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County Administrator's Office

For Immediate Release

Avian Flu emergency ends in Sonoma County; recovery underway for local poultry farmers

SANTA ROSA, CA | June 04, 2024

The Board of Supervisors today voted to terminate an emergency proclamation that has been in effect since Dec. 5, 2023, in response to the outbreak of avian flu in Sonoma County. The outbreak was first detected at two local commercial poultry farms in late November 2023 and resulted in the immediate euthanizing of 250,000 birds to protect other flocks in the region and elsewhere in California. Overall, the virus affected 11 commercial producers in Sonoma County resulting in 1.2 million birds being euthanized at an estimated loss of $20 million in value and a reduction in egg production. 

Since Feb. 1, avian flu has not been detected in commercial flocks within Sonoma County and commercial producers’ quarantine periods have expired. With repopulation and recovery plans underway, the California Department of Food and Agriculture and Sonoma County Agricultural Commissioner recommended that the Board of Supervisors terminate the Proclamation of Local Emergency.

“The avian flu has devastated local poultry farmers. The avian flu has also had a tremendous impact on the production of local food, local feed suppliers, veterinarians, and the transportation sector,” said Supervisor David Rabbitt, Chair of the Board of Supervisors. “Now we turn to the recovery process and will continue to do everything possible to support our multi-generational family farmers.”

In partnership with the California Department of Food and Agriculture, the Sonoma County Department of Agriculture/Weights & Measures and the Department of Emergency Management established a multi-department, multi-agency coordination team in response to the incident. The emergency proclamation by the Board of Supervisors provided additional public safety and emergency services to mitigate the effects of the disaster, including local emergency assistance for businesses that were impacted by the disease outbreak.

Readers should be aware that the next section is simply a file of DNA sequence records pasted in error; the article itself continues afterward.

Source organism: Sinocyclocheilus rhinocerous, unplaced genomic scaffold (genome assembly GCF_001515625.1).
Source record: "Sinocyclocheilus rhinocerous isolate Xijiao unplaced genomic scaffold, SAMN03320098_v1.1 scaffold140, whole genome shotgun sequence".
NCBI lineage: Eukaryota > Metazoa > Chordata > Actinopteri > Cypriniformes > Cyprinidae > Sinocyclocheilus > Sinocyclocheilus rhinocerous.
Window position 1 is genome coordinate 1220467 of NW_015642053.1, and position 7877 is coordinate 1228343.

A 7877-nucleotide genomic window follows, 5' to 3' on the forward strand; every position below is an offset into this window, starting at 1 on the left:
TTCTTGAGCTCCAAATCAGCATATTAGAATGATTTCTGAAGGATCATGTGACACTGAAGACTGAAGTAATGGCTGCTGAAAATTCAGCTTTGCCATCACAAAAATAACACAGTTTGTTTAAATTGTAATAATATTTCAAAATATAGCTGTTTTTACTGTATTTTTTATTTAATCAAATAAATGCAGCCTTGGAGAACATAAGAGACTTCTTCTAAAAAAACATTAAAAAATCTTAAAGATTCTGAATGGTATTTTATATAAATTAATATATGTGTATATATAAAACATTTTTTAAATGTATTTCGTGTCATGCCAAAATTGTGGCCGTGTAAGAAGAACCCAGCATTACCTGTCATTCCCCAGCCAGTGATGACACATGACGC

The spread of the virus is promoted by wild birds, especially wild waterfowl such as  ducks and geese, though other wild bird species can also be a source of spread. As wild waterfowl migrate in the fall season, there is increased movement of birds that are potential carriers of the virus. 

Although avian influenza is highly contagious and is often fatal for birds, the detected strain is considered low risk to human health, according to the U.S. Centers for Disease Control and Prevention.

Clinical signs of avian influenza in birds include sudden death; trouble breathing; clear runny discharge from the nose, mouth and eyes; lethargy; decreased food and water intake; swelling eyes, head, wattles or combs; discolored or bruised comb, wattles or legs; and stumbling, falling or a twisted neck. 

Any unusual or suspicious dead wild birds should be reported to the California Department of Fish and Wildlife here. Poultry owners with flocks that have experienced any unusual or suspicious illness or deaths should call the Sick Bird Hotline at (866) 922-BIRD (2473). 

For public inquiries regarding highly pathogenic avian influenza in California, please call (916) 217-7517 or send an email to

Media Contacts:
Dan Virkstis, communications specialist 
(707) 565-3040